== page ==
The Digital Artist Creates Animals From Petals And Leaves
Josh Dykgraaf is an Australian photographic illustrator who creates incredible digital re-imaginations of animals composed entirely of found natural materials. Can you imagine if the feathers, fur, and scales of animals were actually leaves and petals? Well, that’s what Josh has created in his digitally rendered series Terraform. The series feels like a reminder of the natural patterns of nature mixed with the animal form.
It all started when he had this simple realization, says Dykgraaf. “I was surfing through some images I’d shot on a totally different project and had the observation that some rock formations in the Swiss Alps looked like the skin of an elephant.” That was the first piece of the project, Ourea. From there, he started applying the concept to other forms, realizing that certain leaves looked like bird feathers, or that magnolia flower petals looked like scales.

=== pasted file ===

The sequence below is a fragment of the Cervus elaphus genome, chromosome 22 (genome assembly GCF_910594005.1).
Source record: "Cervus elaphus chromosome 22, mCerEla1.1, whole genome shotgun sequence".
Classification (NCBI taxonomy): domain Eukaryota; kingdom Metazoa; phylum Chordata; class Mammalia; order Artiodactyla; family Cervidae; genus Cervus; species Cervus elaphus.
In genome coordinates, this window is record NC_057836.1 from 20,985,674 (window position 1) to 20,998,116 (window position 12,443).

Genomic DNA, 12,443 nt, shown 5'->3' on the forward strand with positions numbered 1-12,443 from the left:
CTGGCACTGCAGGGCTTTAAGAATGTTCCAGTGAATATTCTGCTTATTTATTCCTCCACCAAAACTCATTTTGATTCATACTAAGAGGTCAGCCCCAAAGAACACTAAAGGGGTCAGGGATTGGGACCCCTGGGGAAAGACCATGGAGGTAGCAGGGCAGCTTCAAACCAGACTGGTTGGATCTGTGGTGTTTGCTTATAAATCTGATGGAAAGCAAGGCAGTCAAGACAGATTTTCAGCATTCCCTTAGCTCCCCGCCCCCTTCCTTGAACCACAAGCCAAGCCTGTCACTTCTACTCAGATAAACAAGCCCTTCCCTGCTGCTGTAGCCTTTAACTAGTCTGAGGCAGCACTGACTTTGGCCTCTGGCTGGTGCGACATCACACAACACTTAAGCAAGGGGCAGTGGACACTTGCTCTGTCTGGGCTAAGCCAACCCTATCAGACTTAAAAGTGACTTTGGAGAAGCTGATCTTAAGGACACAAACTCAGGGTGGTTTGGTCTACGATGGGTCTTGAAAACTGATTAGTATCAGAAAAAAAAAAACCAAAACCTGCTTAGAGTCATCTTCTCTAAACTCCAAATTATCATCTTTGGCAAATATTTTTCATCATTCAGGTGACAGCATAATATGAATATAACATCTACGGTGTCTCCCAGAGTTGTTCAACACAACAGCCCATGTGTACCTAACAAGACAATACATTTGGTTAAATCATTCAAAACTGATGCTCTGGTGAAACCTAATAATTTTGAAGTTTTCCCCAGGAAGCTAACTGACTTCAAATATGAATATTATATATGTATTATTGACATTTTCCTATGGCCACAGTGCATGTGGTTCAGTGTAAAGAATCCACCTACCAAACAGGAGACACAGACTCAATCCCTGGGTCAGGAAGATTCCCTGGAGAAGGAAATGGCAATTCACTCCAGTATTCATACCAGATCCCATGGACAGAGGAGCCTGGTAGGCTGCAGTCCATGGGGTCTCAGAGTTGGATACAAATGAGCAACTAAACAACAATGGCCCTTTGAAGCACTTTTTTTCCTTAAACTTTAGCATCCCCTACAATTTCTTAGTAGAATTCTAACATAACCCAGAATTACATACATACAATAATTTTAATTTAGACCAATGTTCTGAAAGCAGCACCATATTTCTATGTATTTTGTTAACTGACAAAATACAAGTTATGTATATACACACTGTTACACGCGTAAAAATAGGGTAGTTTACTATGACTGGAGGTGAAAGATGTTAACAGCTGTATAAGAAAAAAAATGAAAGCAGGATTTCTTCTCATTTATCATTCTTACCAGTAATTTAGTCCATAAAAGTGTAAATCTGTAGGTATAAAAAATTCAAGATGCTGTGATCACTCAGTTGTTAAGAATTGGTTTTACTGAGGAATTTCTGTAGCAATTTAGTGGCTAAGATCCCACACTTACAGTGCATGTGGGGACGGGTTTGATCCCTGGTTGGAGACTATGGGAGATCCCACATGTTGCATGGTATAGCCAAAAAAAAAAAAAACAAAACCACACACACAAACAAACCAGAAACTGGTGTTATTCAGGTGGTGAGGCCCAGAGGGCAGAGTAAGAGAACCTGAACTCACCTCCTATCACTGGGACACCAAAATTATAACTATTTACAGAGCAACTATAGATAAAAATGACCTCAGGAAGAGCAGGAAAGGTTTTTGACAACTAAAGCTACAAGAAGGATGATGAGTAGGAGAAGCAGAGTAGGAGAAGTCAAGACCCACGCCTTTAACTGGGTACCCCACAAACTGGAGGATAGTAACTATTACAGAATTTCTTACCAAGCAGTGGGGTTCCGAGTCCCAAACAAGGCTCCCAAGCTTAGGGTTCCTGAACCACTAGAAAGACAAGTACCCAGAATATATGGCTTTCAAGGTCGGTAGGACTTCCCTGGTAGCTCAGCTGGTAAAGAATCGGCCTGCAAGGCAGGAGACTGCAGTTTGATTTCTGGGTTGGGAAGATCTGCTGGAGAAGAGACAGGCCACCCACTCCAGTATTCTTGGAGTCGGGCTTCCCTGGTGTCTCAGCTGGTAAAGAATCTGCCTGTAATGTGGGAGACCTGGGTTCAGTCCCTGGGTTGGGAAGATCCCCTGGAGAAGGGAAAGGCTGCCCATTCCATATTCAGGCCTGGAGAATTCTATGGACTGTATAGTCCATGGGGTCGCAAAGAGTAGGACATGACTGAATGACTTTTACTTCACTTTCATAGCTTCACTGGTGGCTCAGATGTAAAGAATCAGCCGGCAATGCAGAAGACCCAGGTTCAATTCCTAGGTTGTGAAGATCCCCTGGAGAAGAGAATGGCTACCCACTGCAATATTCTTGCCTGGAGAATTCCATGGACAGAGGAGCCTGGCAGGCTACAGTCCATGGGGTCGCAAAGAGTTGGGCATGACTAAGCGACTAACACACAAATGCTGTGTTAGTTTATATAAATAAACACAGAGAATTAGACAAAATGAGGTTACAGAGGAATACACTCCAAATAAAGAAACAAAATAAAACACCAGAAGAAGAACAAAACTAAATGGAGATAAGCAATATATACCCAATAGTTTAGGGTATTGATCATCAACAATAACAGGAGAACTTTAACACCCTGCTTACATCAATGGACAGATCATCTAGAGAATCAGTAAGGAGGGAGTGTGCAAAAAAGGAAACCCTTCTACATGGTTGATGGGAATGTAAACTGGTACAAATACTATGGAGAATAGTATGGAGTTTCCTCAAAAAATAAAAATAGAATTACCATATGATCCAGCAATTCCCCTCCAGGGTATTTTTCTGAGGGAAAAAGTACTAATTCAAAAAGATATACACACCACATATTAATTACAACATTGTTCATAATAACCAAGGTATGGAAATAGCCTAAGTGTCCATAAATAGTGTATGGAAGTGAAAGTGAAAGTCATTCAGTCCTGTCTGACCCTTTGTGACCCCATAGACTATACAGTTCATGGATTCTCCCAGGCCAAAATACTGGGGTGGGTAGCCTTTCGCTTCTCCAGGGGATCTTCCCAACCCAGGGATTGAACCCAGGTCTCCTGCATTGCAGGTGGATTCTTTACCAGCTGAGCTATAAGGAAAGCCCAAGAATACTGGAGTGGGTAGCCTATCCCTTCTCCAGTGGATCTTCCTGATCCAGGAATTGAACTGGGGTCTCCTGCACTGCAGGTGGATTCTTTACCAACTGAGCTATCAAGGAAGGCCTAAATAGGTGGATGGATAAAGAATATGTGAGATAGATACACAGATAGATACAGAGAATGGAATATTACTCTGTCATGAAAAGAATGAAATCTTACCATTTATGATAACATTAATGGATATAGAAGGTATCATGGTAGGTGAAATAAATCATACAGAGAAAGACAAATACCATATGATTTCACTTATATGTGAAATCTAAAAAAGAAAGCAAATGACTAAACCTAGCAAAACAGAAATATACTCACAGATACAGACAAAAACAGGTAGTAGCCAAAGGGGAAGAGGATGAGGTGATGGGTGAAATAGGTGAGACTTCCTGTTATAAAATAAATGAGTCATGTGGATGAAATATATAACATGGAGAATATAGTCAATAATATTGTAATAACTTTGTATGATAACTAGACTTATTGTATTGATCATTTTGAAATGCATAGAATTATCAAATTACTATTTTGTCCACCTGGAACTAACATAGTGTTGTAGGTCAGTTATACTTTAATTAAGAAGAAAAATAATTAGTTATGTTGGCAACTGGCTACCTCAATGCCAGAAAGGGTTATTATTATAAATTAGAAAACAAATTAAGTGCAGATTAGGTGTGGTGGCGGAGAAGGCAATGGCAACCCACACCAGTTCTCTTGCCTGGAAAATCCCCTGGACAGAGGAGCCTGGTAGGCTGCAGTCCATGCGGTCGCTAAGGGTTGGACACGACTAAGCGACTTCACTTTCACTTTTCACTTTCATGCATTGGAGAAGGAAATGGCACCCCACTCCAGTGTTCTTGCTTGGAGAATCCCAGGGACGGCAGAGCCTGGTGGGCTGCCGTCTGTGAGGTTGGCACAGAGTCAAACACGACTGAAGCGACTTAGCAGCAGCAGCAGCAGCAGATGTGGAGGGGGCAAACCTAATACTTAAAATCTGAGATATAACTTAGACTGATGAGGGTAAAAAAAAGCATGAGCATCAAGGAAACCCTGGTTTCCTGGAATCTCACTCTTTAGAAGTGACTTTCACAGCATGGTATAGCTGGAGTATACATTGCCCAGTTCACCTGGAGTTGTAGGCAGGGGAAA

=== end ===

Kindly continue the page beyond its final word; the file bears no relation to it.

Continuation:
During the Australian lockdown, Josh started working with leaves and petals that he could find nearby since they couldn’t travel. The works range from a reptile wrapped in protea petal scales, to birds with plumage made up of different leaves and mosses.
These incredibly complex artworks are painstakingly created with a lot of patience. On average, each piece takes him between 30 to 60 hours to finish and comprises 2000-3000 layers in Photoshop. He says that the style is time-consuming, but that the primary challenge is shooting all the material to build it with. During the pandemic, he created a studio for himself in his kitchen where he could shoot different angles of all the leaves and flowers he had found.